Figure 1 depicts the architecture of the Broadcast Channel. Each rectangle represents a domain (D1, D2', ...Dn) with the corresponding reference places (RP1, RP2, ...RPn), represented by hachured rectangles, a set of places (P1, P2, ...Pj), represented by white rectangles and a set of mobile agents represented by circles. We assume that all the mobile agents in this figure are already registered with the Proxy. Arrow shows a mobile agent sending a message to the Proxy. In , this message is broadcasted by the Proxy to the reference places. In , each reference place is sending the message to places (within its domain) holding some agent, and in , the places are forwarding the message to the mobile agents. In , the mobile agents are sending na acknowledgment to the Proxy.


The choice of this architecture has two main advantages. First, by managing location information at two levels (at the Proxy and at each of the reference places) most of the updates related to agent migrations can be handled by the local reference places and need not be send to the Proxy. Only in the case of an inter-domain migration, the reference place of the involved domains exchange some information and the Proxy is notified about this migration, making it possible for it to update its information about the agent location, and to retransmit non-acknowledged messages to the new reference place.

Second, this architecture decentralizes the task of message broadcasting, by delegating part of the work to the reference place in each domain.

5 Informal Description of the Protocol and Messages

The protocol used to implement the Broadcast Channel is based on a set of control messages exchanged among its elements (see Table 1).

The protocol also defines messages for the registration and de-registration of agents. In order to be able to use the Broadcast Channel, the agent must first register itself with some Proxy at creation time. This is done by sending a registration message (REGISTRY_AGENT) directly to the Proxy. The Proxy announces the new agent registered to all reference places.

In order to ensure the reliable delivery of a message, the Proxy assigns it a unique identifier MessageID (e.g. a sequence number), which is also used to implement total ordering. Mobile agents handle the messages according to the MessageID and are able to detect missing or duplicated messages.

When an agent moves to another place it may not receive some messages which were sent during its migration, and which then have to be re-sent to the agent. For this, both the Proxy and reference place store all sent messages until all agents (members of the group) acknowledge their receipt, by sending message CONFIRM(AgentID) to the Proxy. When all acknowledgments for a message have arrived, the Proxy removes the corresponding entry from its records and sends a request to reference places to remove the message also from their messages queues.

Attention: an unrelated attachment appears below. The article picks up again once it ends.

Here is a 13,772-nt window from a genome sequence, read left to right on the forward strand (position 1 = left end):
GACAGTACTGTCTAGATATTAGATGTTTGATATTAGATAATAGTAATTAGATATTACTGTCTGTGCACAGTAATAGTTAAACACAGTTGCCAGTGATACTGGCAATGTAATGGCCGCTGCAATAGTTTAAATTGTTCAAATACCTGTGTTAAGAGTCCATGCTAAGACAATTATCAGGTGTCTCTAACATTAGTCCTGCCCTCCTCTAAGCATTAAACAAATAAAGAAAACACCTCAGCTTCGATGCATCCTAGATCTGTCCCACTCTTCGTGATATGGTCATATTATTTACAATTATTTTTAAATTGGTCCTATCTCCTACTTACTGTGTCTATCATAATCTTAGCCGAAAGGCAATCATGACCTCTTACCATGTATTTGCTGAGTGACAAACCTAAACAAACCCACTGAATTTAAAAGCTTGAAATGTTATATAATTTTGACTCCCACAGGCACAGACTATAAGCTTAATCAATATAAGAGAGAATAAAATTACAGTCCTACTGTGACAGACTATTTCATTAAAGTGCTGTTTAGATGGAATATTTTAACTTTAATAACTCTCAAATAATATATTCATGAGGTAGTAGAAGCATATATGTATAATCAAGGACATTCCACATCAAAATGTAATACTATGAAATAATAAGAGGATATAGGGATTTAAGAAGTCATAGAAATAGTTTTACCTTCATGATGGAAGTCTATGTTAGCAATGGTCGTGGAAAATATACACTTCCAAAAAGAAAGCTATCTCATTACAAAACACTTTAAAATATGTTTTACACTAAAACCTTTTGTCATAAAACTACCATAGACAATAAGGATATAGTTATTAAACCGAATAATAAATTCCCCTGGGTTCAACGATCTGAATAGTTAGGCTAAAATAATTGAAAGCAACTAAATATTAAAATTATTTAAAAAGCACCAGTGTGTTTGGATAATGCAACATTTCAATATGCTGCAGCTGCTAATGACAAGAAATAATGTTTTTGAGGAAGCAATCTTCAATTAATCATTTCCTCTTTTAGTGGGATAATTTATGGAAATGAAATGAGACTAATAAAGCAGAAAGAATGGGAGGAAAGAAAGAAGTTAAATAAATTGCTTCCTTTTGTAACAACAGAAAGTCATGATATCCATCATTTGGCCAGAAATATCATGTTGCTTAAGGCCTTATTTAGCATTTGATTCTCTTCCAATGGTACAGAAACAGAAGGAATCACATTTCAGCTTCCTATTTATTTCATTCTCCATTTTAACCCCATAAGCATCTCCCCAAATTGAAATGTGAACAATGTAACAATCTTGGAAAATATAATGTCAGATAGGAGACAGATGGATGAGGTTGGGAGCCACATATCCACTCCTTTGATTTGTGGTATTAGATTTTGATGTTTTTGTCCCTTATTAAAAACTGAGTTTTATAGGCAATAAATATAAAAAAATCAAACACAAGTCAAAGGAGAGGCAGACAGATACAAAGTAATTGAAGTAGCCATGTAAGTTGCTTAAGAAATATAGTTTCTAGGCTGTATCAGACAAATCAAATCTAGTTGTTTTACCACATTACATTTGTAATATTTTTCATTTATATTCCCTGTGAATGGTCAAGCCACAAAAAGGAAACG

5.1 Intra- and Inter-domain Migrations

There are two cases of migration: intra-domain and inter-domain migrations. In both cases it is necessary to update the information about the current location of the migrated agent, and to re-send messages.

Before a migration, the agent sends a GOING_TO(AgentID) to the place where it is currently executing and dispatches itself to another place. When it reaches the new place, it sends an ARRIVAL message indicating the reference place of the domain where it came from, the identifier of the last handled message, and identifiers of messages not handled yet (called message repository). The first argument is used to identify if the migration was intra- or inter-domain, while the second and third are used to identify which messages must be re-sent to the agent.

After receiving message ARRIVAL the place sends a REGISTRY message (with the same arguments of ARRIVAL plus its own identifier) to the reference place of the domain.

Through the message REGISTRY, the reference place is able to determine if the migration was intra- or inter-domain. In the first case, the reference place updates the agent's address locally, checks which of the messages have not been received by the agent (comparing its local message queue and the received message repository) and eventually re-sends messages to the agent. Thus, in the case of intra-domain migration, the Proxy does not receive any notification.

Inter-domain migration requires more interactions among the reference places and the Proxy, and in this case the Proxy is also responsible for the message retransmissions. When an agent moves from the domain with reference place RP1 to domain with reference place RP2, the RP1 must delete its information about the agent. For this purpose, RP2 sends a DEREGISTRY message to inform that the agent is leaving its previous domain. also locally registers the agent as pertaining to its domain and notifies the Proxy about the migration through a UPDATE message carrying its own identification (i.e. the new reference place address). With this message, the Proxy will update also its registry about the agent's location (i.e. its current domain), check for non acknowledged messages and re-send them to the new reference place.

Table 1 summarizes all control messages mentioned above, indicating the transmitted arguments and its purpose, where MA stands for Mobile Agent, RP for reference place and P for place.

5.2 A Migration Scenario